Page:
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Bill Kennedy: Grateful for the end of the session

The first week of April has now come and gone, and with that so has the annual fiasco known as the General Assembly session.

This year's session, in contrast to the last couple, was a lot less contentious and had fewer hot button issues on the agenda to deal with since nearly all of the major pieces of legislation were on the governor's to do list. This, in and of its self, might not be a bad thing in states with a true two party system, but in our de-facto one party rule state it can and often does present a huge problem.

Compounding the problem of a lack of a really viable minority party that is actually considered part of the process is the fact that the two people with the leadership roles in the legislature seem to have stumbled all over themselves to curry favor with the governor, who has open aspirations for the highest office in the land.

The speaker of the House and the Senate president have, in the past, provided some loyal opposition to parts of the governor's agenda, but not this year. Major tax and fee increases, most notably the gasoline tax, which includes an interesting feature that provides for an increase in perpetuity that is tied to the consumer price index, questionable renewable energy policy and the repeal of the death penalty for any heinous crime all sailed through the legislature with whatever token resistance from the minority party totally disregarded.

The firearms legislation was one area where the debate was spirited, and the possibility of a petition to referendum is strong, but that too was pushed through just as the governor and his sycophant legislative leadership wanted.

In my humble opinion, the speaker and Senate president have been holding those posts far too long and need to be replaced with leaders with a more pragmatic view on how this state operates and a more realistic view on taxation and spending. Those now in power don't seem to understand that the citizenry isn't the proverbial money tree that can be picked clean this year and then grow back to be picked again the next year.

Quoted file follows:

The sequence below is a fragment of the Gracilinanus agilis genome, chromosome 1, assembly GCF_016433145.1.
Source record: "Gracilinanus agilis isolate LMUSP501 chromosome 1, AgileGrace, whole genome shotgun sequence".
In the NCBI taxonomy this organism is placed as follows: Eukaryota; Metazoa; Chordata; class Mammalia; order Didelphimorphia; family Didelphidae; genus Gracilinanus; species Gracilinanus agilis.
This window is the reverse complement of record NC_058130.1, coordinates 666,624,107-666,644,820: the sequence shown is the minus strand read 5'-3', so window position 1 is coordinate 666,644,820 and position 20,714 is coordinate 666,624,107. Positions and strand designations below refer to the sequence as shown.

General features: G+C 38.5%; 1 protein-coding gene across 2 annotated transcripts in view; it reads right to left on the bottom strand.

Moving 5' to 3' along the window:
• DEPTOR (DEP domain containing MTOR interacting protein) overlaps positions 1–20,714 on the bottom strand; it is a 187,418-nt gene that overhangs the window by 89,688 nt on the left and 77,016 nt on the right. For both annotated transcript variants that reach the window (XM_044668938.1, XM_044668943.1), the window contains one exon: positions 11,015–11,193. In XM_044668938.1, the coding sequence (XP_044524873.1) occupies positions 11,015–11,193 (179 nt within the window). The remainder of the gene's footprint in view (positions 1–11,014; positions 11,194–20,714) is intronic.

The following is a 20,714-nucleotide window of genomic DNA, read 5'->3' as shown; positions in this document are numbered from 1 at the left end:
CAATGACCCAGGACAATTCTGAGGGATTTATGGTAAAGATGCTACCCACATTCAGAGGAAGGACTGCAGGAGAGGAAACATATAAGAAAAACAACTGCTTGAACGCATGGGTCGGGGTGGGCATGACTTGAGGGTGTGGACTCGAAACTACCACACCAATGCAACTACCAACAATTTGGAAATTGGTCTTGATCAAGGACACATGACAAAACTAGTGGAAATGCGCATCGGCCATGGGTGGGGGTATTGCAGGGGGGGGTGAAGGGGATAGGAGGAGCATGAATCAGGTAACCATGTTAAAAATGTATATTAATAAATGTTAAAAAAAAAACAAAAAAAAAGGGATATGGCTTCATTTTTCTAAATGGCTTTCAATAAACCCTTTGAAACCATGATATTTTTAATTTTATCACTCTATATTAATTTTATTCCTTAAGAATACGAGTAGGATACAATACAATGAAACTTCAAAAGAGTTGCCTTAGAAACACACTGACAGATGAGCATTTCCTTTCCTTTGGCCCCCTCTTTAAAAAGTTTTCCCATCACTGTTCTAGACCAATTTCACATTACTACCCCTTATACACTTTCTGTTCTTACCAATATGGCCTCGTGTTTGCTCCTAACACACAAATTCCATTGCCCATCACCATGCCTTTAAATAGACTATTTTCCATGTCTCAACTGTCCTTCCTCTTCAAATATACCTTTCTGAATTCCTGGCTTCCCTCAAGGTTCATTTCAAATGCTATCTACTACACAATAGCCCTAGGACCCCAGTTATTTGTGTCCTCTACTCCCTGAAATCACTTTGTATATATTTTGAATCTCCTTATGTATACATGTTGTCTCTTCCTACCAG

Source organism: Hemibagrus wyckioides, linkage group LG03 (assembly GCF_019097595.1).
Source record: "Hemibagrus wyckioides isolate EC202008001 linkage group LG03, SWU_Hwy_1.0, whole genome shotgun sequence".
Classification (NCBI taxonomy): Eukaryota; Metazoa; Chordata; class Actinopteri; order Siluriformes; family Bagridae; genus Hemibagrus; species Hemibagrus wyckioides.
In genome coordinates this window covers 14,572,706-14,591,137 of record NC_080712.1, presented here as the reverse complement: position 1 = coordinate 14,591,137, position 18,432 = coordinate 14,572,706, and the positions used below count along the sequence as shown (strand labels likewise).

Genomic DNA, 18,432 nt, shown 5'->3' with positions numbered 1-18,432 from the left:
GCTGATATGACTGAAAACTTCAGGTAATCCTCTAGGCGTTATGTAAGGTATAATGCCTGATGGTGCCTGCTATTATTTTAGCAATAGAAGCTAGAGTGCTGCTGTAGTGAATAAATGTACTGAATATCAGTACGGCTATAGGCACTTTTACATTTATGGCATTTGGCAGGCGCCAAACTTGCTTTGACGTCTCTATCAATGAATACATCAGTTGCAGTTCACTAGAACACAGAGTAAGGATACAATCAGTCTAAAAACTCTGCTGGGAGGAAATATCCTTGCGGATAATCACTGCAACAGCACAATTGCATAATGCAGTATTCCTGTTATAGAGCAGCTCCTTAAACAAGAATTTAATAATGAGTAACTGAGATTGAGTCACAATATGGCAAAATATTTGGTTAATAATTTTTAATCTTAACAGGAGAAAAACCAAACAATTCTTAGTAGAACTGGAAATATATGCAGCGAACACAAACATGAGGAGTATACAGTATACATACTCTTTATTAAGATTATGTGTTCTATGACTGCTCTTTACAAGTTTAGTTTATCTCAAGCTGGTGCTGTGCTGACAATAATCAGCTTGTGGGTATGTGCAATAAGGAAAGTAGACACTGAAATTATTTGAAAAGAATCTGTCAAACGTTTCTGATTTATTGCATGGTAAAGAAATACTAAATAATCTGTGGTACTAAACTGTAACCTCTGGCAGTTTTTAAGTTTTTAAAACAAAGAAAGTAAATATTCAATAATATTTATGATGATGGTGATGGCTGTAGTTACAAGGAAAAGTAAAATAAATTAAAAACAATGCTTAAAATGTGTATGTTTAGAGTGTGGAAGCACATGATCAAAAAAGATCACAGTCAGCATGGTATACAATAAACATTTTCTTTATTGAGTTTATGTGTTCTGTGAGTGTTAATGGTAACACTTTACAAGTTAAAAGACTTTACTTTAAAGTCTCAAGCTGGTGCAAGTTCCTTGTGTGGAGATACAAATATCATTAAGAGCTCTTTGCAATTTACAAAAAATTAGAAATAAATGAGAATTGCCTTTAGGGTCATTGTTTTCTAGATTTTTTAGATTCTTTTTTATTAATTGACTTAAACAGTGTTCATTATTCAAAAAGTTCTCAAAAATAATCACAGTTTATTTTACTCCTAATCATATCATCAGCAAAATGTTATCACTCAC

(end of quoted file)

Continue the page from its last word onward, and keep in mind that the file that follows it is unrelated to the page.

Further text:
On a more local note, our Republican delegation to the legislature again showed that it has no influence or cachet with the rest of the legislature, and even on proposed legislation that affects only our little part of the world they can't get the leadership to even bring it to a vote by the full body. Sometimes, as was noted in this paper, the county delegation can't get their act together enough to agree on what needs to be done.

Legislation with wide based support, even from those who would be affected, got shot down at the last possible minute by a single member of the delegation because she thought that the agency in question wasn't working efficiently enough. Pardon me, but why was this not brought up when the proposal was being formulated? The fact that it affected one county function and would cost the exorbitant sum of $14,000, notwithstanding the timing of the dissent, to me is questionable.

At least, unless there is some dire emergency in need of another special session, we're done with the shenanigans in Annapolis for another year. For that we can all be grateful.

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